A recent study from the University of Colorado’s Leeds School of Business points out something else recruiters and hiring managers need to keep in mind as they commit to increasing diversity. A summary of the research was published in the Harvard Business Review under the title, “If There’s Only One Woman in Your Candidate Pool, There’s Statistically No Chance She’ll Be Hired,” so you can probably guess what that caveat is.
The researchers were investigating the effect of the status quo on hiring decisions. Subjects consistently chose a candidate from the category that was represented by two out of three finalists, regardless of whether that category was white, male, female, or black. These results, the scientists argue, “suggest that we can use bias in favor of the status quo to actually change the status quo. When there was only one woman or minority candidate in a pool of four finalists, their odds of being hired were statistically zero. But when we created a new status quo among the finalist candidates by adding just one more woman or minority candidate, the decision makers actually considered hiring a woman or minority candidate.” Further, they note, “the evidence simply does not support concerns surrounding the myth of reverse racism.”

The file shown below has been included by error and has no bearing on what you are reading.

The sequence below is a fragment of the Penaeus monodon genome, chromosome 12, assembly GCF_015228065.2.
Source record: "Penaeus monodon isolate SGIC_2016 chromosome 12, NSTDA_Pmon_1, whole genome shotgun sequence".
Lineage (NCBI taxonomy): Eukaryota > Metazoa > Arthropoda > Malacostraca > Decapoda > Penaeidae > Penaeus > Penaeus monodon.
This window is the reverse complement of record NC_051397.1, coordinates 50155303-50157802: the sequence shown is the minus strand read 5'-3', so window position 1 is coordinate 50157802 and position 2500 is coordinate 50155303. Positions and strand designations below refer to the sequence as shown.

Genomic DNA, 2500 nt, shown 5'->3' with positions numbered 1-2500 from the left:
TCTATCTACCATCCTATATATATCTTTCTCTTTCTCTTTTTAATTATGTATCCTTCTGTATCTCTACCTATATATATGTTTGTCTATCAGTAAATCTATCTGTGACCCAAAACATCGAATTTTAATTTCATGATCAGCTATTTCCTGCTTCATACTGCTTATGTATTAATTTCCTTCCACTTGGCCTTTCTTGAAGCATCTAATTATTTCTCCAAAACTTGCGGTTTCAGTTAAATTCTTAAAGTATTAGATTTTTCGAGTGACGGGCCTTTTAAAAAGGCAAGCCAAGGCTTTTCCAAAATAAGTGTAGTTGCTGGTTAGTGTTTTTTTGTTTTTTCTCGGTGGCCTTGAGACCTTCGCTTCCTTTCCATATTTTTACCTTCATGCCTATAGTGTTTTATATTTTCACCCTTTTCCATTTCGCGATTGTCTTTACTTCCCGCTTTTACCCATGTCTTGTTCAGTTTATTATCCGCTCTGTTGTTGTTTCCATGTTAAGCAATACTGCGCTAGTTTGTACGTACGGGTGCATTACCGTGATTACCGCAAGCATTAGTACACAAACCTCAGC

As with other outdated, clunky, or inefficient processes, hiring is starting to get the Silicon Valley treatment. That means there are now several platforms that can help employers avoid unconscious bias.
When you set out to compose a job description, Textio and Gender Decoder for Job Ads can help you get the language right. Hired’s blind candidate review can help your team give candidates a fair shake early in the process. Harvard University also makes their “implicit bias” tests available; these are often used by researchers to assess levels of unconscious bias.
Leveraging diversity has well-documented value for businesses. Study after study shows diverse groups consistently outperform homogeneous ones. They’re more likely to remain objective, work faster, and innovate.
A workplace where this is the norm unsurprisingly yields considerable dividends. According to a 2015 McKinsey report, companies in “the top quartile for ethnic and racial diversity in management were 35% more likely to have financial returns above their industry mean, and those in the top quartile for gender diversity were 15% more likely to have returns above the industry mean.”
So in addition to the knowledge of having done the right thing as a member of the human race, companies with a strong diverse representation are more productive, more innovative, and more profitable. As a member of the talent team, there is a clear opportunity to shape the tone and growth of the company. With the resources above, recruiting pros can educate their teams, assess candidates fairly, and build a representative, inclusive workplace.